Edward Ruscha
A painter, printmaker, and filmmaker, Edward Ruscha was born in Omaha, Nebraska, in 1937, and lived some 15 years in Oklahoma City before moving permanently to Los Angeles where he studied at the Chouinard Art Institute from 1956 through 1960.

By the early sixties he was well known for his paintings, collages, and printmaking, and for his association with the progressive Ferus Gallery, which also included artists Robert Irwin, Edward Moses, Ken Price, and Edward Kienholz.

Ruscha has consistently combined the cityscape of his adopted hometown with vernacular language to communicate a particular urban experience. Encompassing painting, drawing, photography, and artist's books, Ruscha's work holds the mirror up to the banality of urban life and gives order to the barrage of mass media–fed images and information that confronts us daily. Ruscha's early career as a graphic artist continues to strongly influence his aesthetic and thematic approach.

In 1962 Ruscha's work was included, along with Roy Lichtenstein, Andy Warhol, Robert Dowd, Phillip Hefferton, Joe Goode, Jim Dine, and Wayne Thiebaud, in the historically important and ground–breaking "New Painting of Common Objects," curated by Ferus Gallery alumni Walter Hopps at the Pasadena Art Museum. This exhibition is historically considered one of the first Pop Art exhibitions in America.

Since 1964, Ruscha has been experimenting with painting and drawing words and phrases, often oddly comic and satirical sayings. When asked where he got his inspiration for his paintings, Ruscha responded, "Well, they just occur to me; sometimes people say them and I write down and then I paint them. Sometimes I use a dictionary." From 1966 to 1969, Ruscha painted his "liquid word" paintings. Ruscha achieved recognition for his word paintings and for his many photographic books, all influenced by the deadpan irreverence of the Pop Art movement.

Born and raised Catholic, Ruscha readily admits to the influence of religion in his work. He is also aware of the centuries–old tradition of religious imagery in which light beams have been used to represent divine presence. But his work makes no claims for a particular moral position or spiritual attitude.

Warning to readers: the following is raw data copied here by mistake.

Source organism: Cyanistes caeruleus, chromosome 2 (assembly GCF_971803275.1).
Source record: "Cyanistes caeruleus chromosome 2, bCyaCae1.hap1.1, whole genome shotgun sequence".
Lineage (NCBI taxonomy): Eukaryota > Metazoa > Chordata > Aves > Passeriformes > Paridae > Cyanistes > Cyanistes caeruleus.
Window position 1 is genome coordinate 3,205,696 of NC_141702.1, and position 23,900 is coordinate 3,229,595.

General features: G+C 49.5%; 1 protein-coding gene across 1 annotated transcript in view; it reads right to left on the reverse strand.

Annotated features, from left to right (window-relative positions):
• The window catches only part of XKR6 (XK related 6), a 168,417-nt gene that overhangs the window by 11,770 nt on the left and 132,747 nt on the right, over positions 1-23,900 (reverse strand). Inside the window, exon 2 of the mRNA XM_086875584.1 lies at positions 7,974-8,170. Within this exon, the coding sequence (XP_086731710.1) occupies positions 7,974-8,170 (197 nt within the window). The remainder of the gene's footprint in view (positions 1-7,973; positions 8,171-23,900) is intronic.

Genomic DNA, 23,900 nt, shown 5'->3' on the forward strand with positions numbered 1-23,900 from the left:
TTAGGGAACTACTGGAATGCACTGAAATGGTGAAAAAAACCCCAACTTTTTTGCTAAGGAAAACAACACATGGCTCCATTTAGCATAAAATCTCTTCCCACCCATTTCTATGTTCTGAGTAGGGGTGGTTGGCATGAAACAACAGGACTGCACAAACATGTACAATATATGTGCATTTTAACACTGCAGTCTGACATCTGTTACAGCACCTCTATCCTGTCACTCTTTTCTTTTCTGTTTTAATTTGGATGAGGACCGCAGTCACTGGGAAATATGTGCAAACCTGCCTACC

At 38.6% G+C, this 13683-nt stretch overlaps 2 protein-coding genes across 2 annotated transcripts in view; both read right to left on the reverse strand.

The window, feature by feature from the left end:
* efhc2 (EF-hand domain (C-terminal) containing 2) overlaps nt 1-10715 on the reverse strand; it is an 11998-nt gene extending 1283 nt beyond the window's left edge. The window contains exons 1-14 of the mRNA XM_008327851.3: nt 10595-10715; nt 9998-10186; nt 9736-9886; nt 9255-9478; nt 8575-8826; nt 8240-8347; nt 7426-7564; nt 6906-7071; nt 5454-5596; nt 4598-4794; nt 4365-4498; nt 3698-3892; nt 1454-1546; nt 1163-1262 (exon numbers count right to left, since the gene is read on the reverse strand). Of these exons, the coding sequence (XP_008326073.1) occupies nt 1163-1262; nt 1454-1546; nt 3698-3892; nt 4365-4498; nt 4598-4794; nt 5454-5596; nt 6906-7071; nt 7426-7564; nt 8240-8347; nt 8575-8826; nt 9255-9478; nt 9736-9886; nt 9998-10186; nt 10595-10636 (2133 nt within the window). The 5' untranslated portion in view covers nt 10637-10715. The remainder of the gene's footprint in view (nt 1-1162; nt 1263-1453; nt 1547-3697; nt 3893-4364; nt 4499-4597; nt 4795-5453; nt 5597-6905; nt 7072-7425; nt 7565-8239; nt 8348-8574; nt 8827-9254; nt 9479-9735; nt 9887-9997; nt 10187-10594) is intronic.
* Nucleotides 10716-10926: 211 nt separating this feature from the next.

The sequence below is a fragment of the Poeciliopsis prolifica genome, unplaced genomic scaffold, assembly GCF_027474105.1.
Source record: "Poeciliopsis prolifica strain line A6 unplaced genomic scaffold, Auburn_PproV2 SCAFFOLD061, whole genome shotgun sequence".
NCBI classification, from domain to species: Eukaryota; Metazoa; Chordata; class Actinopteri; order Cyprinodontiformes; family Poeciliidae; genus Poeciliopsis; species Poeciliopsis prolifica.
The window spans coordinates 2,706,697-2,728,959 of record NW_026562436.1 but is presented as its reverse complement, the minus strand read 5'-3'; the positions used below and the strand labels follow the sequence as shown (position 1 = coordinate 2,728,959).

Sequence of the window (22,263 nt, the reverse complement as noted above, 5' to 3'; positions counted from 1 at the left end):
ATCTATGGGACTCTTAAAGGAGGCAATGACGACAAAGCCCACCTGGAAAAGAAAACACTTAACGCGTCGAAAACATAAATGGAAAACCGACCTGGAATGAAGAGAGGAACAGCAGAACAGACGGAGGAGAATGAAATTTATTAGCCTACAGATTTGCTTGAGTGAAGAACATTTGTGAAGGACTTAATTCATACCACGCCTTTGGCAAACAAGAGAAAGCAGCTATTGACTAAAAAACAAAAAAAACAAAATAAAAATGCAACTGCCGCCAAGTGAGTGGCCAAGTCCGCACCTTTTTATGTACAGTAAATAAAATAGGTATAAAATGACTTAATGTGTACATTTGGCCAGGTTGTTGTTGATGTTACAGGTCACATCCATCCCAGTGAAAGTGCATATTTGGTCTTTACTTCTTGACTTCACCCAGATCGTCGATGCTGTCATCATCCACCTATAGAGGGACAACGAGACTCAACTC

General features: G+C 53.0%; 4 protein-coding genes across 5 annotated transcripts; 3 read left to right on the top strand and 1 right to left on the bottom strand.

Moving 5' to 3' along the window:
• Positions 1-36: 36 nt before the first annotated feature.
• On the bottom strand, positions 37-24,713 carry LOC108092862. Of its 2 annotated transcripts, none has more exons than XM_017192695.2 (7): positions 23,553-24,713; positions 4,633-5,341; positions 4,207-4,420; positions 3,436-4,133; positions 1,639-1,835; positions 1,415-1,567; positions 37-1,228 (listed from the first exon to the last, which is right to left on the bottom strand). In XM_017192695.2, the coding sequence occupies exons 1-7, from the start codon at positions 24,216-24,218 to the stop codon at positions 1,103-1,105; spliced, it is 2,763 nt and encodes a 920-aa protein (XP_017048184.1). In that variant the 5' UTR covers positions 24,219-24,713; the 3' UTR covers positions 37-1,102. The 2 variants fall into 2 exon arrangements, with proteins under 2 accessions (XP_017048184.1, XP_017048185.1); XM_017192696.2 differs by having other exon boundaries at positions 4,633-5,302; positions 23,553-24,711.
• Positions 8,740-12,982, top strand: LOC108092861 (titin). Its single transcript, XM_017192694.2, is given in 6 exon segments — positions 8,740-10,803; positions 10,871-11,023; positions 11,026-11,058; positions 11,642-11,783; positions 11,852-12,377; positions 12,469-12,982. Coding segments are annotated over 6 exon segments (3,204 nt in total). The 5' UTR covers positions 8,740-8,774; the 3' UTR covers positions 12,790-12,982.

Ruscha has been the subject of numerous museum retrospectives that have traveled internationally, including those organized by the San Francisco Museum of Modern Art in 1982, the Centre Georges Pompidou in 1989, the Hirshhorn Museum and Sculpture Garden in 2000, the Museo Nacional Centro de Arte Reina Sofia in 2002, and the Museum of Contemporary Art in Sydney in 2004. Also in 2004, The Whitney Museum of American Art organized two simultaneous Ruscha exhibitions which traveled to the Museum of Contemporary Art, Los Angeles and the National Gallery of Art, Washington, D.C.

In 2001, Ruscha was elected to The American Academy of Arts and Letters as a member of the Department of Art. ‘Leave Any Information at the Signal´, a volume of his writings and interviews, was published by MIT Press in 2002 and the first comprehensive monograph on the artist, Richard Marshall's ‘Ed Ruscha´, was published by Phaidon in 2003. In 2005, Ruscha was the United States representative at the 51st Venice Biennale. The traveling exhibition "Ed Ruscha, Photographer" opened at the Jeu de Paume in Paris in 2006. A major retrospective of Ruscha´s works is scheduled for 2009 in London, England.

QUOTE:
"Streets are like ribbons. They're like ribbons, and they're dotted with facts. Fact ribbons, I guess. That's potential subject matter to me, and so I take some things and I write them down and I look at them forever and forever and forever, and I might use something 10 years afterward that I had noticed before, you see."

Select Museum Collections:
Museum of Modern Art, NYC
Metropolitan Museum of Art, NYC
Whitney Museum, NYC
Hirshhorn Museum, Washington, DC
Los Angeles County Museum of Art, CA
Norton Simon Museum, CA
Museum of Fine Arts Boston, MA
National Gallery of Art, Washington, DC
Museum of Contemporary Art, Los Angeles
National Galleries of Scotland
Tate Gallery, London

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